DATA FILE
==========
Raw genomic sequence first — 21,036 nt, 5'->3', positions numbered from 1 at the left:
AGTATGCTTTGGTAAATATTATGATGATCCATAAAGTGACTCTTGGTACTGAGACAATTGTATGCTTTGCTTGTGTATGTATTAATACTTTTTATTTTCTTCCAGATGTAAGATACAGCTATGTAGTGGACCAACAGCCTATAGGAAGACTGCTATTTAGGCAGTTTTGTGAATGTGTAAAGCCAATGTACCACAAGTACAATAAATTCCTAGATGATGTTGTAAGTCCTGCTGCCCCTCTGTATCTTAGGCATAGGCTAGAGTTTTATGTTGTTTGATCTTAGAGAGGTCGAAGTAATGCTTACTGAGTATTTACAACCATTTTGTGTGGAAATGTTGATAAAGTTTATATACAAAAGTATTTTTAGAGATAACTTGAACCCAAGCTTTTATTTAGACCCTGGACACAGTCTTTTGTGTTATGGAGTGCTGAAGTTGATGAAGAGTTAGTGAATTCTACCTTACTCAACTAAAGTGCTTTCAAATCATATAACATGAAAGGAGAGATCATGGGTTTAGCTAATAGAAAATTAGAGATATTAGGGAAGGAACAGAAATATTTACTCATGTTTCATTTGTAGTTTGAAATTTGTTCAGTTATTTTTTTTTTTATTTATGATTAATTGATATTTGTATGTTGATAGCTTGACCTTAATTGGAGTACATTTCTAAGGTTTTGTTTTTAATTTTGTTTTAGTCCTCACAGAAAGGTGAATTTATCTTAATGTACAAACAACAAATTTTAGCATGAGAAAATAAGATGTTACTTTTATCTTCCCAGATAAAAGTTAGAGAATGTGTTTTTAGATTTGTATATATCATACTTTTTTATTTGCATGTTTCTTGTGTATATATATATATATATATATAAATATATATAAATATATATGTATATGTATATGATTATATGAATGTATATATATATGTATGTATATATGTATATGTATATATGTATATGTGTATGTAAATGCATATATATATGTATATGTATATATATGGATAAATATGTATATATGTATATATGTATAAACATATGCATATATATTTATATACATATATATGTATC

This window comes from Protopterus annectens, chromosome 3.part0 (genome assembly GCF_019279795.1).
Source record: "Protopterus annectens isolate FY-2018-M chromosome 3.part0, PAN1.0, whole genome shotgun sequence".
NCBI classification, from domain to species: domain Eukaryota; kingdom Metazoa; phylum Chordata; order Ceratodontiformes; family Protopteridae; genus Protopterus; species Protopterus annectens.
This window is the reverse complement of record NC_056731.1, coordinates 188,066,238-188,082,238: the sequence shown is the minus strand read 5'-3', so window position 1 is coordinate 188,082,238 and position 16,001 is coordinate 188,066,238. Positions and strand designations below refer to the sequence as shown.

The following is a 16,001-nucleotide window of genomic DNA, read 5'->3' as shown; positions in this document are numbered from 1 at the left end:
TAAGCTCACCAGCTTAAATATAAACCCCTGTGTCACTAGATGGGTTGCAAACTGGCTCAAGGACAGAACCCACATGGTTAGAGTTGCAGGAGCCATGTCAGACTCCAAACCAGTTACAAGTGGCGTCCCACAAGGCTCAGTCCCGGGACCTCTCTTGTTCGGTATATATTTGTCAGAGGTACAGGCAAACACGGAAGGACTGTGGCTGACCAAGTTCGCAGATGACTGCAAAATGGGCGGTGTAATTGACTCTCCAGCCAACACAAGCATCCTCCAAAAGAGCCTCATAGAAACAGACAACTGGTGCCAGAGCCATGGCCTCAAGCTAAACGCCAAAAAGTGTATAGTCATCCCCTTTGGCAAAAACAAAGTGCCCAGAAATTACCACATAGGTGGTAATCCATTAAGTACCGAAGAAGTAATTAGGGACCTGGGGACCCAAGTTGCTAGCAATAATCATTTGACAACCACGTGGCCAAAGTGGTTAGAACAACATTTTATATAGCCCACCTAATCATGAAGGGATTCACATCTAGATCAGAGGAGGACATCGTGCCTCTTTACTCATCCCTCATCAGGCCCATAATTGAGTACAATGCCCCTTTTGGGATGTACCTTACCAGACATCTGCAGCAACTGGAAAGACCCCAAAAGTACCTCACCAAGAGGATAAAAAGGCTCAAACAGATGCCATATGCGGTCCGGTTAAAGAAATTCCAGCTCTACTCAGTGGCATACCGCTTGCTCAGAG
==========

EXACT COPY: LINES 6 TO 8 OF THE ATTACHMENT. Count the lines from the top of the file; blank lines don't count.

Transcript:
This window is the reverse complement of record NC_056731.1, coordinates 188,066,238-188,082,238: the sequence shown is the minus strand read 5'-3', so window position 1 is coordinate 188,082,238 and position 16,001 is coordinate 188,066,238. Positions and strand designations below refer to the sequence as shown.

The following is a 16,001-nucleotide window of genomic DNA, read 5'->3' as shown; positions in this document are numbered from 1 at the left end:
TAAGCTCACCAGCTTAAATATAAACCCCTGTGTCACTAGATGGGTTGCAAACTGGCTCAAGGACAGAACCCACATGGTTAGAGTTGCAGGAGCCATGTCAGACTCCAAACCAGTTACAAGTGGCGTCCCACAAGGCTCAGTCCCGGGACCTCTCTTGTTCGGTATATATTTGTCAGAGGTACAGGCAAACACGGAAGGACTGTGGCTGACCAAGTTCGCAGATGACTGCAAAATGGGCGGTGTAATTGACTCTCCAGCCAACACAAGCATCCTCCAAAAGAGCCTCATAGAAACAGACAACTGGTGCCAGAGCCATGGCCTCAAGCTAAACGCCAAAAAGTGTATAGTCATCCCCTTTGGCAAAAACAAAGTGCCCAGAAATTACCACATAGGTGGTAATCCATTAAGTACCGAAGAAGTAATTAGGGACCTGGGGACCCAAGTTGCTAGCAATAATCATTTGACAACCACGTGGCCAAAGTGGTTAGAACAACATTTTATATAGCCCACCTAATCATGAAGGGATTCACATCTAGATCAGAGGAGGACATCGTGCCTCTTTACTCATCCCTCATCAGGCCCATAATTGAGTACAATGCCCCTTTTGGGATGTACCTTACCAGACATCTGCAGCAACTGGAAAGACCCCAAAAGTACCTCACCAAGAGGATAAAAAGGCTCAAACAGATGCCATATGCGGTCCGGTTAAAGAAATTCCAGCTCTACTCAGTGGCATACCGCTTGCTCAGAG